Skip to main content


Front. Sports Act. Living, 21 June 2022
Sec. Sport, Leisure, Tourism, and Events
This article is part of the Research Topic Insights in Sports Social Science View all 12 articles

Arena-Anchored Urban Development Projects and the Visitor Economy

\nTaryn Barry
Taryn Barry*Daniel S. MasonDaniel S. MasonRobert TrzonkowskiRobert Trzonkowski
  • Faculty of Kinesiology, Sport, and Recreation, University of Alberta, Edmonton, AB, Canada

Cities of all sizes are actively engaged in developing various urban infrastructure projects. A common strategy used in larger North American cities is employing arena-anchored urban development projects, where a professional sports team is used as an anchor tenant of a sports facility to generate development in the city. One means of relocating economic activity is to increase visitation to the desired redevelopment area. In this paper we used the visitor economy as a lens to explore how arena-anchored projects and the professional sports teams that play there fit into a local city's tourism economy. To conduct this study, a multi case study design was used to draw data from two cities: Columbus, Ohio, and Detroit, Michigan. Interviews were goal directed and conducted in person with leaders in Columbus (n = 9) and Detroit (n = 10), and inductive and deductive approaches to coding were undertaken in the form of content analysis. The results indicate that growing the visitor economy through arena anchored urban development relies on planned placemaking via the strategic approach of bundling diverse amenities together. These findings provide valuable feedback to those cities considering arena development projects, and how the arenas may be combined with other civic amenities to undergird the local visitor economy.


Cities and regions of all sizes globally are actively engaged in developing and building various urban infrastructure including amenities such as museums, convention centers, and sports and entertainment facilities (Rosentraub, 2010). A common strategy used in larger North American cities, is employing arena-anchored development projects, where a professional sports team is used as an anchor tenant of a facility to generate greater development in the city. These development projects remain prominent in urban redevelopment planning for many cities, and have had both their supporters and detractors. There are several rationales that city leaders and business leaders provide for the use of public funds to build new sports facilities and attract professional sport teams, such as economic and community development, improving quality of life of residents, and tourism (Baade and Matheson, 2004; Chalip, 2006; Misener and Schulenkorf, 2016). However, it is largely viewed as a contested practice as independent academic research largely debunked the purported economic benefits of hosting teams decades ago (Quirk, 1987; Crompton, 1995; Baade, 1996; Coates and Humphreys, 2008). Despite such concerns, cities continue to allocate public funds and build facilities, often as part of comprehensive downtown (re)development efforts, in an attempt to relocate economic activity back to the city core (Mason, 2016).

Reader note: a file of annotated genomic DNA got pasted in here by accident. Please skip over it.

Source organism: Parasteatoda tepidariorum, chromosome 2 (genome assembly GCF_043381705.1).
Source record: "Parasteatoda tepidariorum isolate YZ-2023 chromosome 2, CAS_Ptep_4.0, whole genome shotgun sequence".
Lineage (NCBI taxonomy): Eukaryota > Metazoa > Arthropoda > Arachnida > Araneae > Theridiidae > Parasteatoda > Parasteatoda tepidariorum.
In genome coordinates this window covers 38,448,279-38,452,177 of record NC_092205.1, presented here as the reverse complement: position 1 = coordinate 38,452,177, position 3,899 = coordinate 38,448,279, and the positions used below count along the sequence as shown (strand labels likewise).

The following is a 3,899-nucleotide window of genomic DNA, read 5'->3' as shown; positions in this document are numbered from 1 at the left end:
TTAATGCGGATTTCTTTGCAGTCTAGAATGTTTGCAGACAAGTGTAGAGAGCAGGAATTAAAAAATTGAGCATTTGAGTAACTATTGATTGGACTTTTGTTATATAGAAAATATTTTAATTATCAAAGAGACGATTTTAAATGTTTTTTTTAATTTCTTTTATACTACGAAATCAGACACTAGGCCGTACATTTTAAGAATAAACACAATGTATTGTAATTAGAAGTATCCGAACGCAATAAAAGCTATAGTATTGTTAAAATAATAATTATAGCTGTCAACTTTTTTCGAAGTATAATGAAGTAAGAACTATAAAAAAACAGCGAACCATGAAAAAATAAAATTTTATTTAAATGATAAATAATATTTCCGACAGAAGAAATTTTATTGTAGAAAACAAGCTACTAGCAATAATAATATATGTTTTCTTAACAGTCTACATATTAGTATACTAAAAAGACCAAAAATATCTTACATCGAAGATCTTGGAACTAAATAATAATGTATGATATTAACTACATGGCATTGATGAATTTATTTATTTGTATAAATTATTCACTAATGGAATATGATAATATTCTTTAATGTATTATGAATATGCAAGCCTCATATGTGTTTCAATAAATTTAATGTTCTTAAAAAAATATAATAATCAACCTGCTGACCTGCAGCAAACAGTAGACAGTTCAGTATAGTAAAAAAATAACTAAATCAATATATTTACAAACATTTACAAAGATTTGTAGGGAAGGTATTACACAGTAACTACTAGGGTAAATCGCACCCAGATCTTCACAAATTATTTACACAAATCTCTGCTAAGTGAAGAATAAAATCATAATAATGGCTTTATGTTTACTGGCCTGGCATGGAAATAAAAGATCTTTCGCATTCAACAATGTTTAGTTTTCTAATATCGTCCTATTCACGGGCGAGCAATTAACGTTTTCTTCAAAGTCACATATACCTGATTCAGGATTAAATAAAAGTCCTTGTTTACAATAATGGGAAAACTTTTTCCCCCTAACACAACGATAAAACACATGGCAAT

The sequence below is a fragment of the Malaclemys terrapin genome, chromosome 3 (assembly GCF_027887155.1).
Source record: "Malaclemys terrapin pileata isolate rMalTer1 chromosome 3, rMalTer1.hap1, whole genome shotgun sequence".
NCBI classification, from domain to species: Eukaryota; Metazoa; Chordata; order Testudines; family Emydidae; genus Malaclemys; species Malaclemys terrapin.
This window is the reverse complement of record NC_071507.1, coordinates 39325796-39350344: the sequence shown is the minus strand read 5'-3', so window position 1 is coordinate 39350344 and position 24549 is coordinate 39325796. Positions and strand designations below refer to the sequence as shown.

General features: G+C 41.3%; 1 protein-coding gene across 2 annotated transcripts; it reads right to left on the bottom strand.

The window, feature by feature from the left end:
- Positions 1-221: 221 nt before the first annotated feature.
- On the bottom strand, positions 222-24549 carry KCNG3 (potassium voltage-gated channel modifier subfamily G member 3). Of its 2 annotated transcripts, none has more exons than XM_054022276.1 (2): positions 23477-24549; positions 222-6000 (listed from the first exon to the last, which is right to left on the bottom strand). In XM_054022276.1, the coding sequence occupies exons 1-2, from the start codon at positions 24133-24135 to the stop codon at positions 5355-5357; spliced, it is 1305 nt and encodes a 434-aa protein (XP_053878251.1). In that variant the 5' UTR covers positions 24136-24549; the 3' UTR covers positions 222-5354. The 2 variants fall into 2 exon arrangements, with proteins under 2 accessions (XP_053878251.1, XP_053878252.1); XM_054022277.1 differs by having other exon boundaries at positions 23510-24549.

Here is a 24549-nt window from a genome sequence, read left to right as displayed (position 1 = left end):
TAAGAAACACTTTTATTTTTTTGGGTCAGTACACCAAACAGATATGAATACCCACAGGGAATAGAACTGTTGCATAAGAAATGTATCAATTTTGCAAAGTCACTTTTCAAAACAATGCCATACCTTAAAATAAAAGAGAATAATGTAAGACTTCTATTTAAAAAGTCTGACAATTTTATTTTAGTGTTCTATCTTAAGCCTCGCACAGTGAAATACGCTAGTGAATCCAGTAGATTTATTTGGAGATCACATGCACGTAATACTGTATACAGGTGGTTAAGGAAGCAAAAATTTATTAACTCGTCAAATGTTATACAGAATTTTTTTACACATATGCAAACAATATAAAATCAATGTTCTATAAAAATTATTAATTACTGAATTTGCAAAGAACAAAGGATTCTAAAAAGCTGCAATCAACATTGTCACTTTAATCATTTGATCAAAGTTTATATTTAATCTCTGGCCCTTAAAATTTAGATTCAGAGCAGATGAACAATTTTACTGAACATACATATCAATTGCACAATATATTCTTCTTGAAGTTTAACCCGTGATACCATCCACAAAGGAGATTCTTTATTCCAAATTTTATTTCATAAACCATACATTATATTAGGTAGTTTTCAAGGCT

One rationale for investing is to increase visitation to the redevelopment area; in this paper, the visitor economy is used as a lens to specifically explore how arena-anchored urban development projects and the professional sports teams that play there fit into a local city's tourism economy. At the core of the visitor economy is the assumption that economic activity comes from various types of visitors (Reddy, 2006). The visitor economy is a broad term that recognizes the economic activity of all visitors to a destination, such as business travelers, those visiting friends and family members, students, and people attending sporting and cultural events (Hristov, 2015). It also considers all the elements that make a destination successful in terms of visitation. This includes the natural environment; heritage, culture, and iconic buildings; retail, sport, leisure, and cultural facilities; restaurants and hotels; transportation and parking; the services that make the place clean, safe, and welcoming; and the infrastructure that make it an accessible place to visit while shaping its sense of place (Reddy, 2006).

Sense of place, and its anticipated outcome of placemaking (Aravot, 2002) is conceptualized by several academic disciplines. Placemaking in urban studies has shifted from focusing on the physical elements of projects (Day, 1992) to a democratic intervention between all stakeholders (Shibley et al., 2003). Placemaking is viewed as a process and a means to an end; the end being the creation of quality places (Wyckoff, 2014). It is how a cultural group marks its values, perceptions, memories, and traditions on a geographic space and offers meaning to the landscape (Coates and Seamon, 1984; Othman et al., 2013). It should also be understood from both organic and planned perspectives and as an essential part of tourism destination development (Lew, 2017). While organic placemaking evolves from local, bottom-up initiatives, planned placemaking is a top-down approach that contains modern, predictable, and contrived features, designed for mass tourism consumption (Lew, 2017). It is also the most common approach used in arena anchored urban development projects. Lew (2017) reasoned that for planned placemaking to create a convincing sense of place, there must also be some space for the evolution of organic placemaking to occur.